By Will Oremus
A proposal to rename Palo Alto's downtown Lytton Plaza after the
locally prominent Thoits family met some resistance Monday from
residents who said it would detract from the park's colorful history.
Several people urged the city council not to sign off on the name
change, noting its role as the scene of free speech protests in the
late 1960s and early 1970s.
The critics were countered by members of the Friends of Lytton Plaza,
the group of business owners that recently helped pay for a major
renovation of the plaza at University Avenue and Emerson Street. They
praised the Thoits family and, in some cases, derided financier Bart
Lytton, the plaza's original namesake.
Despite the spirited debate by residents, the city council stayed out
of the fray. It voted unanimously to refer the proposal to the city's
parks and recreation commission for a recommendation. The council
will still get the final say.
The Friends of Lytton Plaza first brought the renaming plan to the
parks and recreation commission in December. But local watchdog Herb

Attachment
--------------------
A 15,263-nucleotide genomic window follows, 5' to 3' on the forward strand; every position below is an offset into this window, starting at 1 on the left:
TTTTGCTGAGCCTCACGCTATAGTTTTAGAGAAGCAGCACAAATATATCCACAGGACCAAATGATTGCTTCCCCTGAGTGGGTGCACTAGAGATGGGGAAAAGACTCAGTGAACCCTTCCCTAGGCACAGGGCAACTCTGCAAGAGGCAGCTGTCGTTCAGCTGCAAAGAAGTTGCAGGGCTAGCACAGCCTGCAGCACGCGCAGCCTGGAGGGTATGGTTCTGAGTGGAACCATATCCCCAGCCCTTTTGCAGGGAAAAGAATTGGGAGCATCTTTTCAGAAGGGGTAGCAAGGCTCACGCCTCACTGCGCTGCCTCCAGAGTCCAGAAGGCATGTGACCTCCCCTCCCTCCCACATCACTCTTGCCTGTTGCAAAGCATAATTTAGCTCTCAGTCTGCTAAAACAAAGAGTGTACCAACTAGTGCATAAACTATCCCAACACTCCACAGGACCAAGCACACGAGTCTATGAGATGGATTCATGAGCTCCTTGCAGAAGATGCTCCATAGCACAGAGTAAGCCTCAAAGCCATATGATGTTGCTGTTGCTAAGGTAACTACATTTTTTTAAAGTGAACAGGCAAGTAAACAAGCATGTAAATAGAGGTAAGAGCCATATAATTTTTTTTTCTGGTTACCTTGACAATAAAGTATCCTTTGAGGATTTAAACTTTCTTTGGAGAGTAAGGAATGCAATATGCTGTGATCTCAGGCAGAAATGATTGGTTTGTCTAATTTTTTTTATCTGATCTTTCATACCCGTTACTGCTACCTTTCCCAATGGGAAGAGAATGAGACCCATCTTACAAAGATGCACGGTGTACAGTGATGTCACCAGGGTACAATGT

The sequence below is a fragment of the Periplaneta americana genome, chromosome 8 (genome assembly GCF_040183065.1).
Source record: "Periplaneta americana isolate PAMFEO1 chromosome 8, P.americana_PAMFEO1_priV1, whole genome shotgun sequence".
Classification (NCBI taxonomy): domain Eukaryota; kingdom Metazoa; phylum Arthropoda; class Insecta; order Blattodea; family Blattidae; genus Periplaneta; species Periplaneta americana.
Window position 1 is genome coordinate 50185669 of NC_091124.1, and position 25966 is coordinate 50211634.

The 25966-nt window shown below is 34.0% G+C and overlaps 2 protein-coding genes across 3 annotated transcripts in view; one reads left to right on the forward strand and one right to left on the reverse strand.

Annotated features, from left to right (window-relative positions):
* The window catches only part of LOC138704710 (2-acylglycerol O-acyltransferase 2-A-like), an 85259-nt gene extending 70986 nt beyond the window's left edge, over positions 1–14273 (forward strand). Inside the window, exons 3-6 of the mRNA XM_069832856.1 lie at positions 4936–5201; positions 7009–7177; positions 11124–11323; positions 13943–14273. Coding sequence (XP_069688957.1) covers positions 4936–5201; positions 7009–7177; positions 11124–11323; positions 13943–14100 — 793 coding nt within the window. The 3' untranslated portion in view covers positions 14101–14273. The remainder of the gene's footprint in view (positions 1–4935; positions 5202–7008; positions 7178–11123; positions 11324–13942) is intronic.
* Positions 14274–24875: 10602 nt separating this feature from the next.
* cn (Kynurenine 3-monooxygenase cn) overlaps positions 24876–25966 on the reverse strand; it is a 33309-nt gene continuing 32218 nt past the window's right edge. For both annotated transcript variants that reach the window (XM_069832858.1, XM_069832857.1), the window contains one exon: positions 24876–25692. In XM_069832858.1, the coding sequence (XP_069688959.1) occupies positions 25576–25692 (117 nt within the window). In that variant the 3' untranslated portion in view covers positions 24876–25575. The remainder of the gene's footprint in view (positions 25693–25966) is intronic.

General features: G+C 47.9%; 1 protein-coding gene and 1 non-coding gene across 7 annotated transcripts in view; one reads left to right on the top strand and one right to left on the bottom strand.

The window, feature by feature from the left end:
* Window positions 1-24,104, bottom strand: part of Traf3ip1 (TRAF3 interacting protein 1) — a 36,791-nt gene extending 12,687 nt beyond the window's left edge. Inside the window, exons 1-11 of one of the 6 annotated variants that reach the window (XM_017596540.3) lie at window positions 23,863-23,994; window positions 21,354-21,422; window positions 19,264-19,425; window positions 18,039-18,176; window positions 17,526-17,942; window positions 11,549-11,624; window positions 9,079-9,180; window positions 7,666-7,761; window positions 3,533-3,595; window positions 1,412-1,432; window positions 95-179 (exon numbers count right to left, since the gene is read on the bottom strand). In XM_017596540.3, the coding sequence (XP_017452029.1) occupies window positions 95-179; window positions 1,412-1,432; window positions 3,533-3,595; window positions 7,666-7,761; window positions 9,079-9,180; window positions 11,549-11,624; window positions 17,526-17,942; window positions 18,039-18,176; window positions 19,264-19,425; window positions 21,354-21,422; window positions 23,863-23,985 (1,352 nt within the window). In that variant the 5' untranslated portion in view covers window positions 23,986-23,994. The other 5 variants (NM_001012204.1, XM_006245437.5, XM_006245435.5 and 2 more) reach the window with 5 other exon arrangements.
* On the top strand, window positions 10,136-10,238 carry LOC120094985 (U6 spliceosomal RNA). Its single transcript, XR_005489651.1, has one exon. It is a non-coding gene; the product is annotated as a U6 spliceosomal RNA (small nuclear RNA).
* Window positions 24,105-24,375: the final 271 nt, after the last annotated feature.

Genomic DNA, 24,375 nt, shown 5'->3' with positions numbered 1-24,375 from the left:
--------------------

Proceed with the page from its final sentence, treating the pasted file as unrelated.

Borock pointed out that the city's policies require the council to
initiate renaming process before the commission can consider it.
Borock was among those who opposed the idea on Monday, saying Lytton
Plaza is a historic name associated with the free speech movement.
Former council member Emily Renzel agreed, saying, "It seems to me it
should take a pretty strong momentum to change the name given the
important historic events that have taken place there."
Real estate investor Duncan Matteson, who co-founded of Mid-Peninsula
Bank with Warren Thoits in the 1980s, said his former business
partner was a worthier namesake than Bart Lytton.
Besides, he said, "This is not about naming it Warren Thoits Plaza.
It's about honoring the Thoits family that has been eminently
involved in the growth and success of Palo Alto for as long as any of
us can remember."
As for Lytton, he said, "I knew Bart. He was a flamboyant character.
He didn't really care about Lytton Plaza that much, regardless of
what anyone here might have said. I knew the man intimately. He was
from Southern California, and his savings and loan went bankrupt."
Members of the Thoits family, in contrast, extended and refinanced
loans to Palo Altans in the 1930s so they wouldn't lose their homes
in the Depression, Matteson said.
One speaker, local police critic Aram James, called for the plaza to
be named after someone else altogether. The city should honor Malcolm
X or Cesar Chavez, he suggested, to "start to mitigate some of the
long, systemic history of racism this city is all too well known for."
E-mail Will Oremus at firstname.lastname@example.org